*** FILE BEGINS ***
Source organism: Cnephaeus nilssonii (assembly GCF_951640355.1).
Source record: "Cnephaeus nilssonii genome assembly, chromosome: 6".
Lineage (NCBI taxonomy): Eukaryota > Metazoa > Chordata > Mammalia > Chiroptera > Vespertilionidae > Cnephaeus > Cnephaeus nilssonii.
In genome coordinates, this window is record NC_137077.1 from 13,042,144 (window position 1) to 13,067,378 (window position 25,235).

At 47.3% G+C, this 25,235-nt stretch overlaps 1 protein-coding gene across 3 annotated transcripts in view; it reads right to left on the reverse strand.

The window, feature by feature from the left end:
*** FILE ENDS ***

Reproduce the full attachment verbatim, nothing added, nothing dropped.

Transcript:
Source organism: Cnephaeus nilssonii (assembly GCF_951640355.1).
Source record: "Cnephaeus nilssonii genome assembly, chromosome: 6".
Lineage (NCBI taxonomy): Eukaryota > Metazoa > Chordata > Mammalia > Chiroptera > Vespertilionidae > Cnephaeus > Cnephaeus nilssonii.
In genome coordinates, this window is record NC_137077.1 from 13,042,144 (window position 1) to 13,067,378 (window position 25,235).

At 47.3% G+C, this 25,235-nt stretch overlaps 1 protein-coding gene across 3 annotated transcripts in view; it reads right to left on the reverse strand.

The window, feature by feature from the left end: